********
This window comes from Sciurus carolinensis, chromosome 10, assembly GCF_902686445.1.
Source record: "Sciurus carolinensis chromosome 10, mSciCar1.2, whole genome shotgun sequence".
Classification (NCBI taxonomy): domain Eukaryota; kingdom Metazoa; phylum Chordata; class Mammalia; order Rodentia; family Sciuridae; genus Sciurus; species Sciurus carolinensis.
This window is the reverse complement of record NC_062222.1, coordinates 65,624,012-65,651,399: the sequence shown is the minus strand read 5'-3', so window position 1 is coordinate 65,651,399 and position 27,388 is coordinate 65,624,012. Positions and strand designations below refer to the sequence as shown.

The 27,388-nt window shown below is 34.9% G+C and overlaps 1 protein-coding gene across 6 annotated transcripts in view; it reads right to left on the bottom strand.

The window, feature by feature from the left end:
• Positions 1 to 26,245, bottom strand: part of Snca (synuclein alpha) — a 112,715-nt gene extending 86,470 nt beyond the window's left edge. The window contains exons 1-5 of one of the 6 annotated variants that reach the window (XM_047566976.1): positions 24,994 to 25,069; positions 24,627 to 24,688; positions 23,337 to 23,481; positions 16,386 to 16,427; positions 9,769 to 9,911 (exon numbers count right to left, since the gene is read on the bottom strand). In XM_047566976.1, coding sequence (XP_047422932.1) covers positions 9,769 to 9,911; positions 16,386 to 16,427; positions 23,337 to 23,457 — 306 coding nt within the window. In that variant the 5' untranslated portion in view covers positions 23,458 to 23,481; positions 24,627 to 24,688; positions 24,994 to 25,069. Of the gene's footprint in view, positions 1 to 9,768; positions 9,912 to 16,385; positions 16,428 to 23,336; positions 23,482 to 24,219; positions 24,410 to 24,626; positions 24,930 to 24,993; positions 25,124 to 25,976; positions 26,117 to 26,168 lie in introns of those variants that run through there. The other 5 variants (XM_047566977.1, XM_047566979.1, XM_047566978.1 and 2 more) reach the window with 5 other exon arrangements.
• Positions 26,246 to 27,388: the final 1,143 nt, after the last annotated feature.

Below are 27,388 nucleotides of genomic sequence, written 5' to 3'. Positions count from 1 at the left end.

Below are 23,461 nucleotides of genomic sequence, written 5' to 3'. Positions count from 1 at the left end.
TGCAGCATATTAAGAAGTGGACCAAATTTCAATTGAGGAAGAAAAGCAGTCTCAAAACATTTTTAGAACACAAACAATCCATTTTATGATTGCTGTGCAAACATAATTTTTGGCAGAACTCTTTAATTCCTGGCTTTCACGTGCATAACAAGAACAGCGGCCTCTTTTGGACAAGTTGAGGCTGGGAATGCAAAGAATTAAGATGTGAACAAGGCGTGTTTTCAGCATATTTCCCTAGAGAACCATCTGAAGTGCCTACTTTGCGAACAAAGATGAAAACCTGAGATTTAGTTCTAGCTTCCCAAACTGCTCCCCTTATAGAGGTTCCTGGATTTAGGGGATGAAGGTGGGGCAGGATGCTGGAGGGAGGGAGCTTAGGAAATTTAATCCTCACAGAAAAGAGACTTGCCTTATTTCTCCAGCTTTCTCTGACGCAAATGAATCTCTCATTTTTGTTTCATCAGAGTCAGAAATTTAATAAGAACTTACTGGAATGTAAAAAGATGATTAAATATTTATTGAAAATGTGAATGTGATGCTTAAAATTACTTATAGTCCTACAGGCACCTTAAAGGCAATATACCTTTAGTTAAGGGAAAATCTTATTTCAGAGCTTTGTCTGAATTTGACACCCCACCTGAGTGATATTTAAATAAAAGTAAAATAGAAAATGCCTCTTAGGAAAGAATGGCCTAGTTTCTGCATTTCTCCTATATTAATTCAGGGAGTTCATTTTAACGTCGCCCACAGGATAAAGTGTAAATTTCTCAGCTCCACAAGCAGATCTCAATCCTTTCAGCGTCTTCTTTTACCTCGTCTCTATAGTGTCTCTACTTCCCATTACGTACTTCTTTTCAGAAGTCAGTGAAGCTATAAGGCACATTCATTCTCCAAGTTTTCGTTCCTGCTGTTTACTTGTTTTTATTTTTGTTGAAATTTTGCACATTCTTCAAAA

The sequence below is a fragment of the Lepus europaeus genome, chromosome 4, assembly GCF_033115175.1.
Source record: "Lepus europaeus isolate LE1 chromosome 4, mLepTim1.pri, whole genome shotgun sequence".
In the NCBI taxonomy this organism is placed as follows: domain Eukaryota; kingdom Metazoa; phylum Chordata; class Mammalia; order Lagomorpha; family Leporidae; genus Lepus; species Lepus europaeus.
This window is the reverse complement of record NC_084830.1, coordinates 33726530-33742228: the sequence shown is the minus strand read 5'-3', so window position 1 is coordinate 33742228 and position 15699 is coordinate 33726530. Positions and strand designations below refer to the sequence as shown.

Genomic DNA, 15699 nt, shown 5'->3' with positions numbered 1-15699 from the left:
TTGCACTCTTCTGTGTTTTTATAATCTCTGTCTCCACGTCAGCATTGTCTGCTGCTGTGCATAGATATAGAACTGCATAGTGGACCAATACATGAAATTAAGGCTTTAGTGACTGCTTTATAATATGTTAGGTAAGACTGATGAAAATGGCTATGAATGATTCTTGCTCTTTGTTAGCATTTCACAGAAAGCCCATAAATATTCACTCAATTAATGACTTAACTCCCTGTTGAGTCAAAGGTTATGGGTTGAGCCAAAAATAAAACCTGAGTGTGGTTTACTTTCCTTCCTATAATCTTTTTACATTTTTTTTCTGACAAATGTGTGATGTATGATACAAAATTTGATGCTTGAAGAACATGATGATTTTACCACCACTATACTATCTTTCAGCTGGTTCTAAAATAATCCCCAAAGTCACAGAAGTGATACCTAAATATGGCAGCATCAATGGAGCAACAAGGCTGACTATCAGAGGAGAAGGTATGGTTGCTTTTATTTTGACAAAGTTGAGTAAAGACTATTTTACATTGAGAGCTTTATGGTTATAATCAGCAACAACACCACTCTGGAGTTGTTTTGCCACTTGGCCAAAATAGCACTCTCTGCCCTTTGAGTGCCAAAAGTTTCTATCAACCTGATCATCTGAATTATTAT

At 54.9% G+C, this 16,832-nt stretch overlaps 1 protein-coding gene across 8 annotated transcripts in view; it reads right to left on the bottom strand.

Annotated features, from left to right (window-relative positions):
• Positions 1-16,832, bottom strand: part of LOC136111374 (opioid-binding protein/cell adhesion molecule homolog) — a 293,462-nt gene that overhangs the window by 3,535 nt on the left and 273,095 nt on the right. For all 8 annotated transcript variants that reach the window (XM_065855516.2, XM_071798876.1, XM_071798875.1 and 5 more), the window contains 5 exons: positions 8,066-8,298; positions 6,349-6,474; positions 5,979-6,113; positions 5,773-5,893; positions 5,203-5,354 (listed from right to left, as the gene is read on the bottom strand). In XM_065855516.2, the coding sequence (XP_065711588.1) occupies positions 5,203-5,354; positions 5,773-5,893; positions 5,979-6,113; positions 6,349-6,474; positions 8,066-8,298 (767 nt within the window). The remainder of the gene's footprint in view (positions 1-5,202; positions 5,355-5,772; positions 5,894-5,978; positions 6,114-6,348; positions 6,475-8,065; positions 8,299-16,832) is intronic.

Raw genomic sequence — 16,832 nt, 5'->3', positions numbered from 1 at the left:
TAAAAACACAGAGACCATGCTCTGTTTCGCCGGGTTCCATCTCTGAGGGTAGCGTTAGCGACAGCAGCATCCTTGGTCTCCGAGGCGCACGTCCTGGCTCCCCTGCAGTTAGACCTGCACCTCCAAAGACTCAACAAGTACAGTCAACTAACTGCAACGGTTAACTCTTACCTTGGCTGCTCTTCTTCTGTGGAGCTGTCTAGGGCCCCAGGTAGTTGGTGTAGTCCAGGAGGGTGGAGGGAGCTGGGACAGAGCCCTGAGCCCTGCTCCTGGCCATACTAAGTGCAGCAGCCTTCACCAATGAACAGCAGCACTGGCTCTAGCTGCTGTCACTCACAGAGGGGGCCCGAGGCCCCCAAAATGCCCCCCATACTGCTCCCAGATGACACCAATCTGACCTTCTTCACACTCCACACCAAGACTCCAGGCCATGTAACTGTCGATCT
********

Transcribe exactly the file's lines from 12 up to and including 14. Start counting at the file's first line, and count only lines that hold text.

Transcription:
The sequence below is a fragment of the Lepus europaeus genome, chromosome 4, assembly GCF_033115175.1.
Source record: "Lepus europaeus isolate LE1 chromosome 4, mLepTim1.pri, whole genome shotgun sequence".
In the NCBI taxonomy this organism is placed as follows: domain Eukaryota; kingdom Metazoa; phylum Chordata; class Mammalia; order Lagomorpha; family Leporidae; genus Lepus; species Lepus europaeus.